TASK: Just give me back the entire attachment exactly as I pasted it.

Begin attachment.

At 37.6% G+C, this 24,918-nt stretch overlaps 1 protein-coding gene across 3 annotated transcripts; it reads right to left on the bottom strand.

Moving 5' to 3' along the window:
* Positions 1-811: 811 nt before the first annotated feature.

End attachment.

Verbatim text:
At 37.6% G+C, this 24,918-nt stretch overlaps 1 protein-coding gene across 3 annotated transcripts; it reads right to left on the bottom strand.

Moving 5' to 3' along the window:
* Positions 1-811: 811 nt before the first annotated feature.